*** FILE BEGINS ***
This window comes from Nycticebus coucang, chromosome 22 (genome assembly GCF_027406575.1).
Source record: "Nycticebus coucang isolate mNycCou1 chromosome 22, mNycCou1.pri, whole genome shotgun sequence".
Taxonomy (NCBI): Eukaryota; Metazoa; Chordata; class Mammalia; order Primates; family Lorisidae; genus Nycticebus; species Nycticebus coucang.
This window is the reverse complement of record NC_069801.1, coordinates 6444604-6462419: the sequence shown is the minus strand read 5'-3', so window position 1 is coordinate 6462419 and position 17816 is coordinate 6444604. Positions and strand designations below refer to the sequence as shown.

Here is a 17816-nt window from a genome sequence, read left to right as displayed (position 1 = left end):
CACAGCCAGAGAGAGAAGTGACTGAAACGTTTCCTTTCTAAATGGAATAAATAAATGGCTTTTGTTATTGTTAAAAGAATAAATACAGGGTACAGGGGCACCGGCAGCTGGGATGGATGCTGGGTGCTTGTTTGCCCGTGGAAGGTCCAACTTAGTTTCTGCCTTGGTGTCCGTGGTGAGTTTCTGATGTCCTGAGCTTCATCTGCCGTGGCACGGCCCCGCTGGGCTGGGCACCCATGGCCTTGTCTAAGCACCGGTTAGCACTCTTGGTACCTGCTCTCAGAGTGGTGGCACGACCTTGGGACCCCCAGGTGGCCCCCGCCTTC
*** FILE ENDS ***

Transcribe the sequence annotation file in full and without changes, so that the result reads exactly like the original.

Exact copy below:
This window comes from Nycticebus coucang, chromosome 22 (genome assembly GCF_027406575.1).
Source record: "Nycticebus coucang isolate mNycCou1 chromosome 22, mNycCou1.pri, whole genome shotgun sequence".
Taxonomy (NCBI): Eukaryota; Metazoa; Chordata; class Mammalia; order Primates; family Lorisidae; genus Nycticebus; species Nycticebus coucang.
This window is the reverse complement of record NC_069801.1, coordinates 6444604-6462419: the sequence shown is the minus strand read 5'-3', so window position 1 is coordinate 6462419 and position 17816 is coordinate 6444604. Positions and strand designations below refer to the sequence as shown.

Here is a 17816-nt window from a genome sequence, read left to right as displayed (position 1 = left end):
CACAGCCAGAGAGAGAAGTGACTGAAACGTTTCCTTTCTAAATGGAATAAATAAATGGCTTTTGTTATTGTTAAAAGAATAAATACAGGGTACAGGGGCACCGGCAGCTGGGATGGATGCTGGGTGCTTGTTTGCCCGTGGAAGGTCCAACTTAGTTTCTGCCTTGGTGTCCGTGGTGAGTTTCTGATGTCCTGAGCTTCATCTGCCGTGGCACGGCCCCGCTGGGCTGGGCACCCATGGCCTTGTCTAAGCACCGGTTAGCACTCTTGGTACCTGCTCTCAGAGTGGTGGCACGACCTTGGGACCCCCAGGTGGCCCCCGCCTTC